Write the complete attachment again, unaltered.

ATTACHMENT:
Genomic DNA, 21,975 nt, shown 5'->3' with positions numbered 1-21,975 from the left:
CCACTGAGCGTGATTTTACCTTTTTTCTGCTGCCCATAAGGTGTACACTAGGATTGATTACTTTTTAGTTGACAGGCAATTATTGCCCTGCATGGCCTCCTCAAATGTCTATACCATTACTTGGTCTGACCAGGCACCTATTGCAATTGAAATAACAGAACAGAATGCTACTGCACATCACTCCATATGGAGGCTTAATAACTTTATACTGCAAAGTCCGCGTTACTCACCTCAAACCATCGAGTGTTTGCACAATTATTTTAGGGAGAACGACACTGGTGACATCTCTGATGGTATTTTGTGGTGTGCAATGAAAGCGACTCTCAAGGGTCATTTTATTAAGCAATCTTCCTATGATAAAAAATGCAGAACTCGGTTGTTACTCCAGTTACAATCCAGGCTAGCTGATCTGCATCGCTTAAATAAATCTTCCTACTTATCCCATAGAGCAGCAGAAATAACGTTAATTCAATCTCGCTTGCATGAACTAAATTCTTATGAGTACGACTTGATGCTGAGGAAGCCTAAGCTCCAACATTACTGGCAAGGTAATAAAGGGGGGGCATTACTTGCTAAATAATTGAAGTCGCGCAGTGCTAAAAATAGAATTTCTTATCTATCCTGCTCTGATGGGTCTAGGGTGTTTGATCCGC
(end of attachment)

Genomic DNA, 21,975 nt, shown 5'->3' with positions numbered 1-21,975 from the left:
CCACTGAGCGTGATTTTACCTTTTTTCTGCTGCCCATAAGGTGTACACTAGGATTGATTACTTTTTAGTTGACAGGCAATTATTGCCCTGCATGGCCTCCTCAAATGTCTATACCATTACTTGGTCTGACCAGGCACCTATTGCAATTGAAATAACAGAACAGAATGCTACTGCACATCACTCCATATGGAGGCTTAATAACTTTATACTGCAAAGTCCGCGTTACTCACCTCAAACCATCGAGTGTTTGCACAATTATTTTAGGGAGAACGACACTGGTGACATCTCTGATGGTATTTTGTGGTGTGCAATGAAAGCGACTCTCAAGGGTCATTTTATTAAGCAATCTTCCTATGATAAAAAATGCAGAACTCGGTTGTTACTCCAGTTACAATCCAGGCTAGCTGATCTGCATCGCTTAAATAAATCTTCCTACTTATCCCATAGAGCAGCAGAAATAACGTTAATTCAATCTCGCTTGCATGAACTAAATTCTTATGAGTACGACTTGATGCTGAGGAAGCCTAAGCTCCAACATTACTGGCAAGGTAATAAAGGGGGGGCATTACTTGCTAAATAATTGAAGTCGCGCAGTGCTAAAAATAGAATTTCTTATCTATCCTGCTCTGATGGGTCTAGGGTGTTTGATCCGC